• Bottom quintile rate base growth (~2% CAGR, 2015-2020) and limited opportunities for long term improvement — yet ALE trades at a premium valuation
  • Rate case risk with current allowed ROE 60 bps above most recent MN allowed ROE
  • While industrial sales provide leverage to stronger economic growth, mining customers depend heavily on China and are at significant risk in the event of an economic slowdown, trade war or diplomatic confrontation

D

  • Premium valuation contrasts with average growth in electric rate base (~5.5% CAGR, 205-2020)
  • Extremely low quality operating earnings used to meet overly optimistic guidance and mask historically poor eps growth
  • With high holdco debt, D is at risk from the House GOP plan to disallow the deductibility of interest
  • Reduction in corporate tax rate could force cut in maximum allowed rate at FERC regulated pipelines
  • MLPs with a tax allowance under FERC regulated rates would see a reduction in the tax allowance

ETR

  • Expensive relative to other hybrid utilities in spite of slow earnings growth and downside risks
  • Issues with competitive nuclear fleet could cost more and take longer to resolve than forecast
  • Continued problems at regulated nuclear fleet could result in disallowance of incremental nuclear capex
  • Tax reform would be negative as it would reduce the value of NOLs and limit opportunities to make up for earnings shortfalls with one-time tax benefits
  • Large holdco debts means ETR is also at risk from the potential loss of deductibility of interest

©2016, SSR LLC, 225 High Ridge Road, Stamford, CT 06905. All rights reserved. The information contained in this report has been obtained from sources believed to be reliable, and its accuracy and completeness is not guaranteed. No representation or warranty, express or implied, is made as to the fairness, accuracy, completeness or correctness of the information and opinions contained herein.  The views and other information provided are subject to change without notice.  This report is issued without regard to the specific investment objectives, financial situation or particular needs of any specific recipient and is not construed as a solicitation or an offer to buy or sell any securities or related financial instruments. Past performance is not necessarily a guide to future results.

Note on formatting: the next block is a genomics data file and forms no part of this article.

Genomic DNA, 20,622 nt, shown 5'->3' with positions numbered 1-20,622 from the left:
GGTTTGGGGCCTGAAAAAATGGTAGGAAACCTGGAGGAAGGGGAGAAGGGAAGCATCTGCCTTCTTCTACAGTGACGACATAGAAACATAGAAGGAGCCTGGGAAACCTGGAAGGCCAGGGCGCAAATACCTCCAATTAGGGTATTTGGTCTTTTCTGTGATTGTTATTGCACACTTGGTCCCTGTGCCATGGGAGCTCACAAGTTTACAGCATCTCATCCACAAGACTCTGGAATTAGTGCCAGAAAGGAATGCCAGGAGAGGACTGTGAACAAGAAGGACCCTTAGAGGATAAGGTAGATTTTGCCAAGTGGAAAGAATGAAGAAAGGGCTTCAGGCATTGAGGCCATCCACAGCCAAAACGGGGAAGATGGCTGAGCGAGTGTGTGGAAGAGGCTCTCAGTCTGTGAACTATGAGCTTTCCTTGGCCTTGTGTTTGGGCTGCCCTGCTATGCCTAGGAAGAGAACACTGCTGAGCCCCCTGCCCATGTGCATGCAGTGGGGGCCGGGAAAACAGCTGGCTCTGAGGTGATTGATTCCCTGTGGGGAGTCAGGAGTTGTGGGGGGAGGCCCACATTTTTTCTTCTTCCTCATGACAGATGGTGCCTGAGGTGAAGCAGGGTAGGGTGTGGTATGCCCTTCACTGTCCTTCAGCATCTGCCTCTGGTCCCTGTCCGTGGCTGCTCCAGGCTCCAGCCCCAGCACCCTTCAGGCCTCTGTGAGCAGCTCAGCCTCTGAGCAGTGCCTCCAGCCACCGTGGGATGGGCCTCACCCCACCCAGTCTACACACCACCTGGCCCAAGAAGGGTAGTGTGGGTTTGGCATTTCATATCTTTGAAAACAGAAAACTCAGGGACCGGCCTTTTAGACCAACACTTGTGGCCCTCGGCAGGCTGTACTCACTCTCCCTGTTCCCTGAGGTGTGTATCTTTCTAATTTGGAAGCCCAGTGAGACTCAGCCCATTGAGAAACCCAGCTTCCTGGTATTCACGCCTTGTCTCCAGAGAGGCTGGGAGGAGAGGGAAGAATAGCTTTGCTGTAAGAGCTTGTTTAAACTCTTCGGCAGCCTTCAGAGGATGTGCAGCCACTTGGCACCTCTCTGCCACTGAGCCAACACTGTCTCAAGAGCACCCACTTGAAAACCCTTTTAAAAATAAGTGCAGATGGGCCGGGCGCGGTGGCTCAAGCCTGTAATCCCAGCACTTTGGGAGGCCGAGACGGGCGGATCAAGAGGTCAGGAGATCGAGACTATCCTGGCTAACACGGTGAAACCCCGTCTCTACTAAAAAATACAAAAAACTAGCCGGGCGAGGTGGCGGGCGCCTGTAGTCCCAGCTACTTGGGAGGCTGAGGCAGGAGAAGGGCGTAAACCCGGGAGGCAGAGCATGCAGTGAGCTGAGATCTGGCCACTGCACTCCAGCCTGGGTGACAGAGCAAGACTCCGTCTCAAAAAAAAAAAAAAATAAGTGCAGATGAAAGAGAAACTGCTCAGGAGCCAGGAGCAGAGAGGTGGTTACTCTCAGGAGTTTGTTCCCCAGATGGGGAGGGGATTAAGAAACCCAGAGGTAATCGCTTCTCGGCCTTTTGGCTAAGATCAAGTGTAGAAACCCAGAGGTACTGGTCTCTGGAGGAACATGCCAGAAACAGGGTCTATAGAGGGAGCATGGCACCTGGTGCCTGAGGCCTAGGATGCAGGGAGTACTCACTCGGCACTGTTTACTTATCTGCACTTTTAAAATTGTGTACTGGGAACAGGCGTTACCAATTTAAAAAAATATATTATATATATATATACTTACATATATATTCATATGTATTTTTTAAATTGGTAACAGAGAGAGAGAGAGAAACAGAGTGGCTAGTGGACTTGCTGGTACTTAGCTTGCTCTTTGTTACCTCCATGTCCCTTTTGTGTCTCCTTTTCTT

1. Under the current tax code, a dollar added to property, plant and equipment can generate substantial write-offs for tax purposes that are not recognized on utilities’ financial statements, resulting in large deferred tax liabilities. For a more detailed discussion of various forms of accelerated depreciation and deferred taxes, see our note from September 21, The Impact of Deferred Taxes on Utility Rate Base Growth. The most important of these tax write-offs is bonus depreciation, which permits 50% of additions to utility plant to be expensed immediately rather than capitalized and depreciated in future years. In recent years, the IRS has also allowed even more rapid expensing of maintenance capital expenditures. IRS regulations adopted in final form in 2013 allow businesses to deduct, rather than capitalize, the cost of repairs to property used in carrying on their business. As a result of the new rules, utilities are now able to expense for tax purposes, rather than capitalize and depreciate, a substantial portion of their maintenance capex.Also significant is accelerated depreciation for tax purposes. The current system of depreciation for tax purposes in the United States (known as Modified Accelerated Cost Recovery System or MACRS), allows wind and solar power plants to be fully depreciated over five years, nuclear power plants and combustion turbine generators to be depreciated over 15 years, and transmission and distribution assets, as well as steam turbine generators and combined cycle gas turbine plants, to be depreciated over 20 years. By contrast, these assets would generally be depreciation over 20 to 40 years for financial accounting purposes, with the average GAAP depreciation rate among U.S. regulated utilities (2.9%) corresponding to a 34-year depreciation schedule.